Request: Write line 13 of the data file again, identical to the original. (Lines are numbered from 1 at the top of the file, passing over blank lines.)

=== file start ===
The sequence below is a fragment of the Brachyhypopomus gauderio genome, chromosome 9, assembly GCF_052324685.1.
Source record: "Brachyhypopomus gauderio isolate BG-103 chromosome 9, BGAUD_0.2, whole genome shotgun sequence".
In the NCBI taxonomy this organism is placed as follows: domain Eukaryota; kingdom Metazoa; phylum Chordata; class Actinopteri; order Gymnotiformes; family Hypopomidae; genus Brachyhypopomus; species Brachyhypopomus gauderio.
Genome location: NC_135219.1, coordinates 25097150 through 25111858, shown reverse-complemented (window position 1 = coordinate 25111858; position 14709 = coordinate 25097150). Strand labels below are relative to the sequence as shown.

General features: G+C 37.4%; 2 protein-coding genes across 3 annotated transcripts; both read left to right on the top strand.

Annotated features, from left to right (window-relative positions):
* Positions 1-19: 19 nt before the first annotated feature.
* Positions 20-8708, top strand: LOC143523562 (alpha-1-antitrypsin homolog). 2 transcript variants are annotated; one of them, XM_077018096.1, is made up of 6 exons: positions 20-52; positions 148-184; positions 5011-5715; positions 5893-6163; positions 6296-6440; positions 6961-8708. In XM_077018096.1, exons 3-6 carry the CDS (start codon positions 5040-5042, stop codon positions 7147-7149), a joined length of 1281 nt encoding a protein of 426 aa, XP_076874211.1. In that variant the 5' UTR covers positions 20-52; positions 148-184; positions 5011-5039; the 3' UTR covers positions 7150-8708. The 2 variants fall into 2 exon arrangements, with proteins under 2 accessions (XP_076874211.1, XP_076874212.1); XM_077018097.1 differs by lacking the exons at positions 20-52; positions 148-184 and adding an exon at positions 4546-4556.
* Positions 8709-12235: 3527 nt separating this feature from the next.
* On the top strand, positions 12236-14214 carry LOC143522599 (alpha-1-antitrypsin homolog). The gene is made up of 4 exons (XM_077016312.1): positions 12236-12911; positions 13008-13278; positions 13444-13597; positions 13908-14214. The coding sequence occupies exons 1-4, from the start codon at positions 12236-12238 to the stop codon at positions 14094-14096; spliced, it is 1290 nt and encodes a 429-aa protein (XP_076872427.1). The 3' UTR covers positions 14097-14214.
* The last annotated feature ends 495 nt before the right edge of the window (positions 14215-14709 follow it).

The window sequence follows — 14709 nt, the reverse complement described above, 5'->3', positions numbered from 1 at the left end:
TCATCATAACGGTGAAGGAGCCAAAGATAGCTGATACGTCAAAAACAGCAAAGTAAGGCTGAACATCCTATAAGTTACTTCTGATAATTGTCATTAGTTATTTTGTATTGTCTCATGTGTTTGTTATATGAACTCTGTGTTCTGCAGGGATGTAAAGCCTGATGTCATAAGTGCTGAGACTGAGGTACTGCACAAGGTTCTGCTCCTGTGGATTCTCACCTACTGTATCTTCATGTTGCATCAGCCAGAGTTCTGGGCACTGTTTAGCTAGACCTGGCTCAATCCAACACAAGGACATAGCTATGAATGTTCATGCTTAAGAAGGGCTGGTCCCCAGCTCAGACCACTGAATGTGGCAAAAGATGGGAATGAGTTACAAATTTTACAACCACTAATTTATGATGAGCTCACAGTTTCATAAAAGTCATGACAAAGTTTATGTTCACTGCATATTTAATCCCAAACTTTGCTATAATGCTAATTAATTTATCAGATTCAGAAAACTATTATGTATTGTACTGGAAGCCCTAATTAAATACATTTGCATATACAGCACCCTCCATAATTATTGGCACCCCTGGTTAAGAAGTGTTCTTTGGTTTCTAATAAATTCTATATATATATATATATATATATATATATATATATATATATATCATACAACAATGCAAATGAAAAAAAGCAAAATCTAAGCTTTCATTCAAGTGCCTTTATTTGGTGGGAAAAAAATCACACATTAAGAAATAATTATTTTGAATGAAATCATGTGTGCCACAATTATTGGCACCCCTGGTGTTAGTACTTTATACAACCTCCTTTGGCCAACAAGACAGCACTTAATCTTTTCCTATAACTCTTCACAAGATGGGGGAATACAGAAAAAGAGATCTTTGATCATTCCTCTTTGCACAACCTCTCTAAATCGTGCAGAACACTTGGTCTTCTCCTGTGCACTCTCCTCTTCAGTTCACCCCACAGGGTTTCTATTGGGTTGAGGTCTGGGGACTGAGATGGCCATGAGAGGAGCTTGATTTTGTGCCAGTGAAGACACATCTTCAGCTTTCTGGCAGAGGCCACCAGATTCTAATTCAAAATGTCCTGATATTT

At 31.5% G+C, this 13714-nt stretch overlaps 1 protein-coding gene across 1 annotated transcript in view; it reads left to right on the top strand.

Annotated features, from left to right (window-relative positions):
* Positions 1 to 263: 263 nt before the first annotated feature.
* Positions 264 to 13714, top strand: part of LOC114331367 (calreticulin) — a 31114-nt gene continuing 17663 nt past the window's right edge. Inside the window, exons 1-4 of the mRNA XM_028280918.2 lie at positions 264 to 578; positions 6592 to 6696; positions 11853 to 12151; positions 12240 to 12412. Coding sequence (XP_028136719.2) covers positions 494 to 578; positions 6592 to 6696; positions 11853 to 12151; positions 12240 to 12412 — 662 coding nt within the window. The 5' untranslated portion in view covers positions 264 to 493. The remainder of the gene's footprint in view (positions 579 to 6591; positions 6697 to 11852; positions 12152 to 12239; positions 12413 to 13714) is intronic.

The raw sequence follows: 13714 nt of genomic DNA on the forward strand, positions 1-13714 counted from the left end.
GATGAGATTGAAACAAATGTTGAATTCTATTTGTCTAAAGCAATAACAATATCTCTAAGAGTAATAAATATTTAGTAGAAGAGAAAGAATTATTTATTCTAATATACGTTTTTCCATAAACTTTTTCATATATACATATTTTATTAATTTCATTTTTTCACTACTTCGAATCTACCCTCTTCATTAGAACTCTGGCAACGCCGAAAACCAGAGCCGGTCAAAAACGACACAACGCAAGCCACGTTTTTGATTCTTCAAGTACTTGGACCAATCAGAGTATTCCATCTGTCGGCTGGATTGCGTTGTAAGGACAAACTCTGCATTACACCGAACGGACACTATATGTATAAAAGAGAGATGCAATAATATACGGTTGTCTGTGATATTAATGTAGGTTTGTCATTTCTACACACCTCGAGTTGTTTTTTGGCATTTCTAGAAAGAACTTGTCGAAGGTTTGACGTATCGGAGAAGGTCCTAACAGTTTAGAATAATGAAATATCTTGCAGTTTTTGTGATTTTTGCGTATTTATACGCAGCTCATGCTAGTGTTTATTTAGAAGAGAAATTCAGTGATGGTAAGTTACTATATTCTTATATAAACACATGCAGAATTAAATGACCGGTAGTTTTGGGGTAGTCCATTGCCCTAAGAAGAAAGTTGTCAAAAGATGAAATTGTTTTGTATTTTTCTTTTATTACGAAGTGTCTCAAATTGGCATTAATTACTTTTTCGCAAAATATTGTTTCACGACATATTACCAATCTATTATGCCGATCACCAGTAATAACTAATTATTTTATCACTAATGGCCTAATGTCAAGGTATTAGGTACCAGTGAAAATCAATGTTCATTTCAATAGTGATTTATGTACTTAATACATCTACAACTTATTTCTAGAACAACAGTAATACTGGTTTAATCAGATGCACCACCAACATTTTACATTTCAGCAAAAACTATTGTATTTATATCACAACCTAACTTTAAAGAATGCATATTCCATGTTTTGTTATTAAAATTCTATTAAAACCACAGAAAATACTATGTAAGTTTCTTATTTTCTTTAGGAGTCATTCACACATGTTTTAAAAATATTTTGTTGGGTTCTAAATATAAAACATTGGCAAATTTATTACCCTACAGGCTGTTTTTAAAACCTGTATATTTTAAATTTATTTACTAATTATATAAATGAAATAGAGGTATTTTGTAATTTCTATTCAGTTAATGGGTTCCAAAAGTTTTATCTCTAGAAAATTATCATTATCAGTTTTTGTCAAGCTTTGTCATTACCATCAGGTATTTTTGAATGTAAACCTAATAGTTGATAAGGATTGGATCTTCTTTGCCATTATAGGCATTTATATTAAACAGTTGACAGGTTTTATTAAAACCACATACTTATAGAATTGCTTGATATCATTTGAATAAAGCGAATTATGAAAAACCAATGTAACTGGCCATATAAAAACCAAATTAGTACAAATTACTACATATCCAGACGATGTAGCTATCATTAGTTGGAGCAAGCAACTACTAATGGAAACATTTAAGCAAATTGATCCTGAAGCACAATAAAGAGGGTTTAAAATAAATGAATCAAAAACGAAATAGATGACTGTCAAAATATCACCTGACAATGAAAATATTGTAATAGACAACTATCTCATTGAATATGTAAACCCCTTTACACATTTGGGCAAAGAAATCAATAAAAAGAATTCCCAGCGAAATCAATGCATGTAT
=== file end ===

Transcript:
TCATCATAACGGTGAAGGAGCCAAAGATAGCTGATACGTCAAAAACAGCAAAGTAAGGCTGAACATCCTATAAGTTACTTCTGATAATTGTCATTAGTTATTTTGTATTGTCTCATGTGTTTGTTATATGAACTCTGTGTTCTGCAGGGATGTAAAGCCTGATGTCATAAGTGCTGAGACTGAGGTACTGCACAAGGTTCTGCTCCTGTGGATTCTCACCTACTGTATCTTCATGTTGCATCAGCCAGAGTTCTGGGCACTGTTTAGCTAGACCTGGCTCAATCCAACACAAGGACATAGCTATGAATGTTCATGCTTAAGAAGGGCTGGTCCCCAGCTCAGACCACTGAATGTGGCAAAAGATGGGAATGAGTTACAAATTTTACAACCACTAATTTATGATGAGCTCACAGTTTCATAAAAGTCATGACAAAGTTTATGTTCACTGCATATTTAATCCCAAACTTTGCTATAATGCTAATTAATTTATCAGATTCAGAAAACTATTATGTATTGTACTGGAAGCCCTAATTAAATACATTTGCATATACAGCACCCTCCATAATTATTGGCACCCCTGGTTAAGAAGTGTTCTTTGGTTTCTAATAAATTCTATATATATATATATATATATATATATATATATATATATATATCATACAACAATGCAAATGAAAAAAAGCAAAATCTAAGCTTTCATTCAAGTGCCTTTATTTGGTGGGAAAAAAATCACACATTAAGAAATAATTATTTTGAATGAAATCATGTGTGCCACAATTATTGGCACCCCTGGTGTTAGTACTTTATACAACCTCCTTTGGCCAACAAGACAGCACTTAATCTTTTCCTATAACTCTTCACAAGATGGGGGAATACAGAAAAAGAGATCTTTGATCATTCCTCTTTGCACAACCTCTCTAAATCGTGCAGAACACTTGGTCTTCTCCTGTGCACTCTCCTCTTCAGTTCACCCCACAGGGTTTCTATTGGGTTGAGGTCTGGGGACTGAGATGGCCATGAGAGGAGCTTGATTTTGTGCCAGTGAAGACACATCTTCAGCTTTCTGGCAGAGGCCACCAGATTCTAATTCAAAATGTCCTGATATTT